The Australian Marine Conservation Society (AMCS) has welcomed Federal Environment Minister Sussan Ley’s actions to protect the Great Barrier Reef and Reef wildlife from unsustainable fishing.
Minister Ley has revoked the export permit of the Queensland Government-managed East Coast Inshore Fin Fish Fishery (ECIFFF) under the Federal Environment Protection and Biodiversity Conservation (EPBC) Act.
This is because the Palaszczuk Government has failed to meet sustainability conditions for the ECIFFF agreed upon by both governments two years ago.
It means commercial fishers operating in the fishery will not be able to export seafood internationally, but does not affect domestic trade. Exports include shark fin from sharks caught within the World Heritage listed Great Barrier Reef, black jewfish bladders exported for use in the cosmetics industry, and mullet roe.
The Environmental Defenders Office (EDO), on behalf of AMCS, wrote to Minister Ley alleging the Queensland Government had failed to meet Condition 9 of the Declaration of an Approved Wildlife Trade Operation – Queensland ECIFFF, in December 2018. The Queensland Government then failed to address these concerns after being notified of this failure.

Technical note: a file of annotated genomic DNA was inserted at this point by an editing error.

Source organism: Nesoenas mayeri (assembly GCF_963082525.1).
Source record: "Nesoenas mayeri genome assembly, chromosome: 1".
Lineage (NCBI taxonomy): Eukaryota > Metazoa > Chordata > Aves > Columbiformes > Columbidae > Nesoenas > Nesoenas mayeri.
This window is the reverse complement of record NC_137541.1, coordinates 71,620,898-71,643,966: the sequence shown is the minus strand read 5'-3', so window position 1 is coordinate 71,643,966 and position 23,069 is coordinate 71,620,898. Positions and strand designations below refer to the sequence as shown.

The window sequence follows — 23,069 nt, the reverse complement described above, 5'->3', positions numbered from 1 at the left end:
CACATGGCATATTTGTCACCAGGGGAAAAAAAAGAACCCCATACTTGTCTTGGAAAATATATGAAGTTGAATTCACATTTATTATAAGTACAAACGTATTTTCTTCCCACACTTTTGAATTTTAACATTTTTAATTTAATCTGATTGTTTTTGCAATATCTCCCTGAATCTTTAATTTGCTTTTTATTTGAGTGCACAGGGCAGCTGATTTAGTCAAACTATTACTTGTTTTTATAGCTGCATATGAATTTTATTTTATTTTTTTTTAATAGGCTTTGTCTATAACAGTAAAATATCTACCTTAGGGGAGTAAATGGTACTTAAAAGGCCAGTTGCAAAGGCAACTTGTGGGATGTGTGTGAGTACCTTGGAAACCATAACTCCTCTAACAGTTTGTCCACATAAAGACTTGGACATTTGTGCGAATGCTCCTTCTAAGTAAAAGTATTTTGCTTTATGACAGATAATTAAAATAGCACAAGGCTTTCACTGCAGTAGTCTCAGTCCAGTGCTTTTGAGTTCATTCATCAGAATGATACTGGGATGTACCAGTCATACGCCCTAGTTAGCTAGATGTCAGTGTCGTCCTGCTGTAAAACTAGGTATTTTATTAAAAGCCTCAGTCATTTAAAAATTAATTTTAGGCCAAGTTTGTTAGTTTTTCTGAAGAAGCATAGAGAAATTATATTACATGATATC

Poor practices in the ECIFFF have led to the deaths of thousands of endangered sharks, sawfish, dugongs, dolphins and turtles on the Great Barrier Reef.
“Appalling unsustainable practices including the dumping of thousands of endangered hammerhead sharks, illegal shark finning and the bycatch of dugongs and snubfin dolphins in gillnets have been exposed within this fishery, which operates within the supposed sanctuary of the Great Barrier Reef,” said campaign manager Tooni Mahto.
“This extraordinary area should be where we find the best fishing practices in the world, practices which work to protect ocean wildlife and sustain the thousands of people across industries like tourism, who depend on our Reef for their livelihoods. Instead, the failure of the Palaszczuk Government to meet environmental conditions such as improved monitoring fails the Reef, the commercial fishing industry and the Queensland community.
“Minister Ley was left with little choice but to step in and revoke the export accreditation, and we fully support her actions.”
Ms Mahto said she hoped the move would encourage the Palaszczuk Government to meet the conditions.
“We would hope the Premier and Minister Furner will do what they can to ensure compliance so commercial fishers can regain their export licences and begin trading again before they lose those markets. They can only do this if the sustainability of the fishery is improved,” she said.
“The Palaszczuk Government only have themselves to blame for this issue. They have had plenty of time to comply with the conditions and nearly two terms of government to address community expectations for sustainable fishing in the Great Barrier Reef.”